Clay Buchholz believes Yankee Stadium is the "toughest place mentally to pitch," which explains why the Red Sox righthander hasn't had much success here in the Bronx. At least until Friday night.
A month after Buchholz couldn't get through the fourth inning against the Yankees in Boston, he rebounded in his rematch for what proved to be his strongest outing of his otherwise topsy-turvy season.
Buchholz allowed only two runs and five hits and walked one in seven innings in Boston's 5-4 win over the Yankees, finally giving the Red Sox (18-20) a glimpse of the pitcher who won 17 games with a 2.33 ERA last season.
For a team desperately trying to get on a roll, Buchholz's performance was the most positive development on an evening filled with them.
"Tremendous," manager Terry Francona said.
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"Awesome," Dustin Pedroia said.
The last time Buchholz faced the Yankees, he gave up five runs (four earned) in 32/3 innings April 9, the second start in a woeful April (1-3, 5.33 ERA in five starts).
Buchholz finally started righting himself in his last two starts, but the prospects of continuing that recent upward trend in New York weren't bright. In three career starts in the Bronx, he's allowed 12 earned runs in 17 innings, which amounts to a 6.35 ERA.
And even though the Yankees' offense has been scuffling lately, Buchholz paid no attention. "They always seem to come out of their struggles when we come here," he said.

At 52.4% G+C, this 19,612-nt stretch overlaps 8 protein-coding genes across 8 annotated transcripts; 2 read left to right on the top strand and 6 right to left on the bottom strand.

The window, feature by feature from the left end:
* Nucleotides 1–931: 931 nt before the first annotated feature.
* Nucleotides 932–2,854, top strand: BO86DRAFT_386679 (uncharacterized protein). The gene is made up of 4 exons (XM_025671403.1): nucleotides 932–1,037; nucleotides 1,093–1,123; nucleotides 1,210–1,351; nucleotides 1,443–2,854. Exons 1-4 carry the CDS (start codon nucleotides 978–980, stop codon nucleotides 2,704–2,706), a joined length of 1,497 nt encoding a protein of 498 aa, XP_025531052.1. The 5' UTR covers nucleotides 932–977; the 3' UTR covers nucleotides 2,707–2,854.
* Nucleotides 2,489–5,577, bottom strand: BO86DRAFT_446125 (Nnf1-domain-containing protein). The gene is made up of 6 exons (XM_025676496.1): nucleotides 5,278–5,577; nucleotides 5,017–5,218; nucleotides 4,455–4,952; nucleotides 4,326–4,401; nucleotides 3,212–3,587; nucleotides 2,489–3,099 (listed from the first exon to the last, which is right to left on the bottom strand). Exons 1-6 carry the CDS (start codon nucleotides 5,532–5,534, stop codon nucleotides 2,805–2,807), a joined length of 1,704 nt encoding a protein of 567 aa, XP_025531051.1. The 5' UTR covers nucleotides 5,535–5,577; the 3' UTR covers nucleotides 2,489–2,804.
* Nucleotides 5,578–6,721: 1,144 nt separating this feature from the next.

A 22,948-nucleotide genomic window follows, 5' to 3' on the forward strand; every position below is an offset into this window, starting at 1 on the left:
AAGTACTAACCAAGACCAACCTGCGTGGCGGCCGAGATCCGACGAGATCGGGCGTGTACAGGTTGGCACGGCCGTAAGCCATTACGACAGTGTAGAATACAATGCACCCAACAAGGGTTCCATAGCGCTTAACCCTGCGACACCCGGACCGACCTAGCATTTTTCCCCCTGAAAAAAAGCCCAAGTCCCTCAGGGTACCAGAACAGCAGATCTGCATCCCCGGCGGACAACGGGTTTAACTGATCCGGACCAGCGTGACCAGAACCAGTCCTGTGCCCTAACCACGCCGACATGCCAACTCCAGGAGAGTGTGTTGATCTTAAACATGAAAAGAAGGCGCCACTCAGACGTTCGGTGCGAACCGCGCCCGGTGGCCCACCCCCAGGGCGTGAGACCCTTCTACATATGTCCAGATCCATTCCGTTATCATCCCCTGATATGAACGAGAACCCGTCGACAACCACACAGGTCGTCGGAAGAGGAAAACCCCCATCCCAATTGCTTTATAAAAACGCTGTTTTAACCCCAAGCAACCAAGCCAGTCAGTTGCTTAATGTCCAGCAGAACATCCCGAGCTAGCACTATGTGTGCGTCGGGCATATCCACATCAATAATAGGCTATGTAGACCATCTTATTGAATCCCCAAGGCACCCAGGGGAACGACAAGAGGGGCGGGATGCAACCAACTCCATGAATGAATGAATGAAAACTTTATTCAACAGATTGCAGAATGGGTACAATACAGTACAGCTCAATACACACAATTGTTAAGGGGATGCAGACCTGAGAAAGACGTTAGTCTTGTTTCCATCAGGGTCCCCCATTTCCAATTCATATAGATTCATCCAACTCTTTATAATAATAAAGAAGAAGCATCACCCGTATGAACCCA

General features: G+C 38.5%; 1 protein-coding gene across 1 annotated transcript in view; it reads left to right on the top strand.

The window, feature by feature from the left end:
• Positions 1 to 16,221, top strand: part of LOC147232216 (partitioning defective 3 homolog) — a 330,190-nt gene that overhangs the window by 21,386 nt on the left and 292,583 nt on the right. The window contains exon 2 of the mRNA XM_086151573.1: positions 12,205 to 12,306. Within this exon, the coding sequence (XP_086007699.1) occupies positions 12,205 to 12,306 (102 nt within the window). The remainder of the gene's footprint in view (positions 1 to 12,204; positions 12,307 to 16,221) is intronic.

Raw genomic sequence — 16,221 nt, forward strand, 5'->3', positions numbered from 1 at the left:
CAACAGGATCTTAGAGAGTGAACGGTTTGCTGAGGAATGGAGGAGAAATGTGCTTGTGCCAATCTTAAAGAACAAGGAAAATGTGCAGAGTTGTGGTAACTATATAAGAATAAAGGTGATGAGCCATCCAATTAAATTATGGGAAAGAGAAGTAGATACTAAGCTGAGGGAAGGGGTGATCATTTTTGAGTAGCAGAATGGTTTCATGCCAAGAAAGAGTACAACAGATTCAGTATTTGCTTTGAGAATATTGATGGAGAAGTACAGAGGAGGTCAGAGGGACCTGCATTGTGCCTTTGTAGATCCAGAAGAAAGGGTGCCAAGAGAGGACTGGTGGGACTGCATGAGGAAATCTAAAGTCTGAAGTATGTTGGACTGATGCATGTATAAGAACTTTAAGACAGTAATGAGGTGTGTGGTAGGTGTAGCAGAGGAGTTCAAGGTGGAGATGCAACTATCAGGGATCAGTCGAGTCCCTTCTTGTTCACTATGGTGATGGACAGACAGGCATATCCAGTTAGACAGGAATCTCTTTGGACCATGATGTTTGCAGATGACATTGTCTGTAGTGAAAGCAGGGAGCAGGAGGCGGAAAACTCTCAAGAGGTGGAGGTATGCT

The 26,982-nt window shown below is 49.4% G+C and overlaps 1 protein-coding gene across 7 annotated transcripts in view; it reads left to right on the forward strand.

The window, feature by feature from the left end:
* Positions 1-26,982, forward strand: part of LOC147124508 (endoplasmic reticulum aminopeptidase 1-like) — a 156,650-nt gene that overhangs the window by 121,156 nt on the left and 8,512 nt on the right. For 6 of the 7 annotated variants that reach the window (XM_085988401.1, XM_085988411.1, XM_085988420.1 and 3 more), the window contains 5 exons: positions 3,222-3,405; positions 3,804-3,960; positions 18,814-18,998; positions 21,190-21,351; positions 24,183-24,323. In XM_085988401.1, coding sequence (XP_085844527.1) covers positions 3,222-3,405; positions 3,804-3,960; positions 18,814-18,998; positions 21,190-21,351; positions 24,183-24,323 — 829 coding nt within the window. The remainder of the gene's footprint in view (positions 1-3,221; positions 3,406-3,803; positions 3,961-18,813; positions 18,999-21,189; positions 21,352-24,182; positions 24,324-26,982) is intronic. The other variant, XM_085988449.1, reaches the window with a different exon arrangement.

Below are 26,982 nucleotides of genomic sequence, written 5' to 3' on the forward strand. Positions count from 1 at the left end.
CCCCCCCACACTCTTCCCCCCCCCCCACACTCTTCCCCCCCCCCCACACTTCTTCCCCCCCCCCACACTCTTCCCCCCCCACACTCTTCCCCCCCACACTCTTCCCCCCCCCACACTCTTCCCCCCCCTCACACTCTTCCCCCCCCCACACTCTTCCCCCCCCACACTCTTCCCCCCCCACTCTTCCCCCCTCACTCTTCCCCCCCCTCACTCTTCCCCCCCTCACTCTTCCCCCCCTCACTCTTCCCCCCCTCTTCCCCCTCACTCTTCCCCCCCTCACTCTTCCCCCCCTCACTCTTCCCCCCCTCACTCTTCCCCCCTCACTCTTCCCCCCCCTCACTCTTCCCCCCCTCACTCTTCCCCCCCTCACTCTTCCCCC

That's one reason he doesn't like pitching at Yankee Stadium. The other reason why this place is "the toughest mentally" for a pitcher -- especially one in a Red Sox jersey -- is the fans.
"And they all hate us," he said. "It's tough sometimes."
But he made it look relatively easy Friday night. The only real trouble he faced came in the fifth inning when Jorge Posada led off with a single and Russell Martin followed with a home run over the centerfield fence, accounting for the only two runs the Yankees scored off Buchholz.
Otherwise, Buchholz's five-pitch arsenal kept the Yankees' hitter guessing all evening. According to PitchFX data, he threw 52 fastballs, 21 cutters, 20 changeups, nine curveballs and eight sinkers. Yankees hitters swung and missed at 16 of his 110 pitches, which is an impressive ratio.
"There are some guys in that lineup that have a history against him, some pretty decent numbers and he made some really good pitches," Francona said. "And he kept making them. He kept repeating them."
"I just focused on my location," Buchholz said. "In the bullpen, I felt my stuff was going to be there. So I was just thinking that if I was going to throw a two-seamer in to the righthanders, I had to make sure to get it in and not leave it over the middle of the plate. I did that for the most part."